The Free State of Thuringia is a state of Germany, located in the central part of the country.It has an area of and 2.29 million inhabitants, making it the sixth smallest by area and the fifth smallest by population of Germany's sixteen states....

, Germany
Germany
Germany , officially the Federal Republic of Germany , is a federal parliamentary republic in Europe. The country consists of 16 states while the capital and largest city is Berlin. Germany covers an area of 357,021 km2 and has a largely temperate seasonal climate...

. In 1999 UNESCO
UNESCO
The United Nations Educational, Scientific and Cultural Organization is a specialized agency of the United Nations...

 added Wartburg Castle to the World Heritage List as an "Outstanding Monument of the Feudal Period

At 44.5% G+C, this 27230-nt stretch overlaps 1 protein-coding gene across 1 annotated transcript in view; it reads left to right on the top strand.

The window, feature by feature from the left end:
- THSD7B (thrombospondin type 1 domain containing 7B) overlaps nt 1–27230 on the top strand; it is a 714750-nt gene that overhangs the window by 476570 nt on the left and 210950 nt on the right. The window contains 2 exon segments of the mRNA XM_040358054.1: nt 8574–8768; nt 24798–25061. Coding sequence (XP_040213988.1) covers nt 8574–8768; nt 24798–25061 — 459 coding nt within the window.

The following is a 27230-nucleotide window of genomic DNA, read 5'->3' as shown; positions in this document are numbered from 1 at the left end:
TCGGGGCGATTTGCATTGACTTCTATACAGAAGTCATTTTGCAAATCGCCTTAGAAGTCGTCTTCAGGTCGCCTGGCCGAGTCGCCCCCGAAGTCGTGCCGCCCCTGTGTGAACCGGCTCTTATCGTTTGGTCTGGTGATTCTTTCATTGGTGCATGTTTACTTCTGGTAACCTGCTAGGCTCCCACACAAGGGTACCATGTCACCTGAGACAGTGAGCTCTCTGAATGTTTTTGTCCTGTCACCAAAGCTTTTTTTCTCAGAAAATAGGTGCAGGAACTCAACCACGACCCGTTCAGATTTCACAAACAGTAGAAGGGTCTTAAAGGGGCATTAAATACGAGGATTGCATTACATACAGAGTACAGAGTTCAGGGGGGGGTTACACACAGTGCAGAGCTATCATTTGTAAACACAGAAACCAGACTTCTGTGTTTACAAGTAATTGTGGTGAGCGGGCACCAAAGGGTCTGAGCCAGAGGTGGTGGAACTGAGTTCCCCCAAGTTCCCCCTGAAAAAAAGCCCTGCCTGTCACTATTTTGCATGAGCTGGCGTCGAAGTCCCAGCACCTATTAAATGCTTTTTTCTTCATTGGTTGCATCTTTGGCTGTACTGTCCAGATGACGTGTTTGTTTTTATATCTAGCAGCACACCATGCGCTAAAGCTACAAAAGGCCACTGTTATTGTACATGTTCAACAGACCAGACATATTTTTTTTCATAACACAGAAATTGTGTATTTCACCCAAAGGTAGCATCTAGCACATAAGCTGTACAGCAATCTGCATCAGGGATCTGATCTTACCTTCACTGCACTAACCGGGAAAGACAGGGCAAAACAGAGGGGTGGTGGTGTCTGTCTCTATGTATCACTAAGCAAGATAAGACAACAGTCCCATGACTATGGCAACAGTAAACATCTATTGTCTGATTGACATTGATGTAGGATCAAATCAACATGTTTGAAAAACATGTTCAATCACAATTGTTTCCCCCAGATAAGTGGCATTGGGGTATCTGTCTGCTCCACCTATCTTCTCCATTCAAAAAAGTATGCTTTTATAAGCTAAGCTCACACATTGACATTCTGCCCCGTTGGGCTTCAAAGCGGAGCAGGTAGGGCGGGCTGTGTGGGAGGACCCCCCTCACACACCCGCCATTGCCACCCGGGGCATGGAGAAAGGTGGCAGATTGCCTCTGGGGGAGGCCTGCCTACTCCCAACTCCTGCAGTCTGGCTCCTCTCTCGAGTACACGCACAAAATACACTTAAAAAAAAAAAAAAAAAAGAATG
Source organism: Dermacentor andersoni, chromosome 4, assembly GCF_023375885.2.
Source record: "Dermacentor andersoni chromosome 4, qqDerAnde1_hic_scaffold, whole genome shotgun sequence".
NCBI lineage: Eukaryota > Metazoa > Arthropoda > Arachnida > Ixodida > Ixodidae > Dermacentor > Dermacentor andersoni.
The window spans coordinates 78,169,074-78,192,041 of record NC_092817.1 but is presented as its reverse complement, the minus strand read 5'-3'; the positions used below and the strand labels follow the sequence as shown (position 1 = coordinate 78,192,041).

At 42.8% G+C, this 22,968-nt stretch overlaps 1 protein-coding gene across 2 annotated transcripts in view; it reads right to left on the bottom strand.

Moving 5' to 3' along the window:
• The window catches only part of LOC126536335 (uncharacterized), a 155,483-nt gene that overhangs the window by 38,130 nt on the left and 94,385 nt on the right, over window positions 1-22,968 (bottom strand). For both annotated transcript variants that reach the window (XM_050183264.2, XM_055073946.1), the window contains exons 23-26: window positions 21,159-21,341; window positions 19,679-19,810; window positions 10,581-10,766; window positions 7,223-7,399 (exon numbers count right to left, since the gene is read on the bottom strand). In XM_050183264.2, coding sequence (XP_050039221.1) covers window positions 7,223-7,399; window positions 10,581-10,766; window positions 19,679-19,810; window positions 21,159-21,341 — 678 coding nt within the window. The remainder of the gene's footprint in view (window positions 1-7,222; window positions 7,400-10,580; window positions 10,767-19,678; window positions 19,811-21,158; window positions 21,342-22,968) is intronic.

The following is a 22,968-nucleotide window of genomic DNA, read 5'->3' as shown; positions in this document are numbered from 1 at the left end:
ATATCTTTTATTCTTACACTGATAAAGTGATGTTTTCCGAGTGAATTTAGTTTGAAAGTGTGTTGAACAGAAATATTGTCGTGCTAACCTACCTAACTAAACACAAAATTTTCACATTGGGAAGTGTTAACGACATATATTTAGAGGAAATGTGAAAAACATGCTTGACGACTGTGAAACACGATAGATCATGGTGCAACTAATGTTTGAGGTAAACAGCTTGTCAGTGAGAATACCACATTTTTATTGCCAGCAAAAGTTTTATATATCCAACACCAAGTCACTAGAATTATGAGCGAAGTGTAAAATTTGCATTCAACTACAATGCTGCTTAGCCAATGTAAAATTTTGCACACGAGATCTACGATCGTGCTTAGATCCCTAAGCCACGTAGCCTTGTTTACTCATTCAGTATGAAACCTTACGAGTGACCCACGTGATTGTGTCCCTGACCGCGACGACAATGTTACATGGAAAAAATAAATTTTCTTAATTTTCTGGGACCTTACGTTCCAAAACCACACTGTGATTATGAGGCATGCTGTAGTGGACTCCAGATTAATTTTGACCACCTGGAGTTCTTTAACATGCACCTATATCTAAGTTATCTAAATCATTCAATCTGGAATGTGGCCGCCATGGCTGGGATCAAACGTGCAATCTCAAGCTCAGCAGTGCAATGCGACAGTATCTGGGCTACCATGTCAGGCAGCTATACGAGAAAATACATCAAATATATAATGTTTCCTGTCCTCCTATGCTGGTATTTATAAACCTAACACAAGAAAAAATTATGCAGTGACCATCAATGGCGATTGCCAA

Feudalism
Feudalism was a set of legal and military customs in medieval Europe that flourished between the 9th and 15th centuries, which, broadly defined, was a system for ordering society around relationships derived from the holding of land in exchange for service or labour.Although derived from the...

 in Central Europe
Central Europe
Central Europe or alternatively Middle Europe is a region of the European continent lying between the variously defined areas of Eastern and Western Europe...

", citing its "Cultural Values of Universal Significance".

History


The castle's foundation was laid about 1068 by the Thuringian count
Graf
Graf is a historical German noble title equal in rank to a count or a British earl...

 of Schauenburg
Friedrichroda